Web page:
Walnut Stool, 411
This is one of a system of walnut stools originally designed for the Time & Life Building at Rockefeller Center in New York in 1960 and later put into production by Herman Miller. Each stool consists of a short pedestal topped by a shallow bowl, with different combinations of curves and angles supplying additional visual interest. The essential part of the system is that the top and bottoms are standardized shapes that are the same for each of the three designs. Standardized parts save money in manufacturing, a savings which was passed along to the consumers. Notably, these pieces have long been attributed primarily to Ray. This distinguishes them from other Eames furniture designs, which for many years were attributed either exclusively to Charles or to the Eames Office as a whole. However, as Pat Kirkham has argued, the stools’ connection to the craft of woodworking means that crediting Ray with their design can also result in reinforcing gendered stereotypes linking women to craft. Thus, it is important to pair this attribution with an insistence on acknowledging Ray’s vital and consistent contributions to Eames furniture more broadly. Ray herself resisted efforts to ascribe the design of these stools to her, because that implied that Ray had nothing to do with the other furniture designs. Ray said the most challenging part of designing these stools was making a top that was deep enough to make for a comfortable seat, but not so deep that you couldn’t balance a cup of coffee on it.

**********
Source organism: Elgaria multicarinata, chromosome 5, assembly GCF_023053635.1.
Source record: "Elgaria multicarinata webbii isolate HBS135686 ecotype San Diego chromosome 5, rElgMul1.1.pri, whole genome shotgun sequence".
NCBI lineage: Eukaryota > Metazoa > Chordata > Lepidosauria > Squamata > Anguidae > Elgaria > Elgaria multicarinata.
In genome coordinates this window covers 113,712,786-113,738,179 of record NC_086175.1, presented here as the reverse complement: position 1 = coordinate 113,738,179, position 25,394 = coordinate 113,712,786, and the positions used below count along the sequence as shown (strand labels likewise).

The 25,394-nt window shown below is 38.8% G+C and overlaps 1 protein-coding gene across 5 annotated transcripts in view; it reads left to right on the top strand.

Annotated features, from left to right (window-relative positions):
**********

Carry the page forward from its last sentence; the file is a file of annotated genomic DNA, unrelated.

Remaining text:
- Manufacturer: Herman Miller, Inc.
- Dimensions:15 x 13 x 13 in. (38.1 x 33 x 33 cm)Weight: 14 lb. (6.4 kg)
- Design Date:1960